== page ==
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Yes Sitting, Yes Skating, Yes Music
For some New Yorkers, justice in the streets might mean freedom from fear; for others, freedom from suspicion. For many young people, it simply means a right to exist in the public realm on their own terms. Teenagers, roughly one million New Yorkers, face a unique spatial challenge: Old enough to be independently mobile but too young to have homes of their own, they conduct their private lives outside. There, adults set limits on youth’s presence in the name of “quality of life.” Authorities in public and private space may call on security guards and police officers to enforce their rules, even setting off a chain of effects leading young people into the trap of the legal system.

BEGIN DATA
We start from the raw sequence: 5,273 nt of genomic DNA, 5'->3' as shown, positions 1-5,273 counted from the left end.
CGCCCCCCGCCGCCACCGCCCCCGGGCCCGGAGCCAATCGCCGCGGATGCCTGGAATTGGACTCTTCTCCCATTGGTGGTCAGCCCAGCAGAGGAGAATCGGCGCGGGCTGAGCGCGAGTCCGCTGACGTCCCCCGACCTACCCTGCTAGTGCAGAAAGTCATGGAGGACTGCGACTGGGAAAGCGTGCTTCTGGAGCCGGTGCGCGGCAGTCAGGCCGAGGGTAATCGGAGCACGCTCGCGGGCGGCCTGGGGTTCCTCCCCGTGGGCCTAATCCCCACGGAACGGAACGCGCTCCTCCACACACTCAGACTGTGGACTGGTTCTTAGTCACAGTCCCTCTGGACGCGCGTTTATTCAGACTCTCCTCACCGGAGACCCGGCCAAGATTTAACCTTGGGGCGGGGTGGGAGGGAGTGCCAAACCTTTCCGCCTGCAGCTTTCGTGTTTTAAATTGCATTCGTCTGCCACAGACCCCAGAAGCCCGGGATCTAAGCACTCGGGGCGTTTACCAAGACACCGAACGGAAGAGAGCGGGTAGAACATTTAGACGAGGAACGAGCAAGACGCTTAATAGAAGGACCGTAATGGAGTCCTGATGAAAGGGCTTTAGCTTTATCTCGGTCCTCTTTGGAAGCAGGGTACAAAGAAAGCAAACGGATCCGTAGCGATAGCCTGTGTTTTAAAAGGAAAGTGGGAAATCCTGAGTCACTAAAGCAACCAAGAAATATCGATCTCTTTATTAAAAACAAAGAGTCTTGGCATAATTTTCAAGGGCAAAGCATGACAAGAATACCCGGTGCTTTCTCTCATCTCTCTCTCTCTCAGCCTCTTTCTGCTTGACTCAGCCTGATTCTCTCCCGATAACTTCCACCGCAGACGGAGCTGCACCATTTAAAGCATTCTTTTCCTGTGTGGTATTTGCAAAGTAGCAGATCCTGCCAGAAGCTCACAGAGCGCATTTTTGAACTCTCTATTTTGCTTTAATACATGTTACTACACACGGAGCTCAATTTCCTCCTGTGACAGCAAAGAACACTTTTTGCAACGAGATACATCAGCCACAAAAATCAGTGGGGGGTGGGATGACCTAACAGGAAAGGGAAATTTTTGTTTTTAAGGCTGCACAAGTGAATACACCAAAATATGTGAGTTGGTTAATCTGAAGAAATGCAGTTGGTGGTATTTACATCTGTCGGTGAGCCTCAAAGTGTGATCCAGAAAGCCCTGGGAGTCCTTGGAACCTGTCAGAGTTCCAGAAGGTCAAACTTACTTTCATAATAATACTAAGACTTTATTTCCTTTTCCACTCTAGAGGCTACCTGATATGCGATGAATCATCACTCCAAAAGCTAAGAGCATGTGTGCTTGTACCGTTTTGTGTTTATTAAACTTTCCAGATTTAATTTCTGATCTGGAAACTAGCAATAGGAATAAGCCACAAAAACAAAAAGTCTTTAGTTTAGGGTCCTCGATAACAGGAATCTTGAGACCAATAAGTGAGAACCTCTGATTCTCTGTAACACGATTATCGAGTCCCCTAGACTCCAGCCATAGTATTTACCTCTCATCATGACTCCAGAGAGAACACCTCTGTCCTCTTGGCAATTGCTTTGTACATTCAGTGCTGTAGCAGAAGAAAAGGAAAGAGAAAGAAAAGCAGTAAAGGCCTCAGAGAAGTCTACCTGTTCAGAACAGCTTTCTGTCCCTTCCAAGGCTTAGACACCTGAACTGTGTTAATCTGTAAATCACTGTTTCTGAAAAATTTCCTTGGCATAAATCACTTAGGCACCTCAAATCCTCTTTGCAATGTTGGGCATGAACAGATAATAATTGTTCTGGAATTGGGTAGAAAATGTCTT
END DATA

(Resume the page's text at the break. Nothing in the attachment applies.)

For the teenage design-researchers of the Yes Loitering project, justice for youth means public spaces where they can “hang out and be themselves” without fear of reprisal. Rather than passive recipients and interlopers in a grown-up’s world, they propose that young people should have authority over the designs and decisions that affect them. Based on research into the state of youth public space in their neighborhood and in the city, they offer a diagnosis of the problem, and proposals that marry broad principles of access and inclusion with hyper-specific demands. The result is a creative, positive vision: Musical instruments and board games, affordable food and charging stations, rain cover and flexible seating are the boards and hammers of a teenager’s adventure playground. In dreaming up the perfect place for youth to hang out, Yes Loitering imagines a public realm more welcoming than currently exists. If justice is what love looks like in public, as Dr. Cornel West says, then design premised on love for society’s most reviled demographic might be what it takes to build really just public space.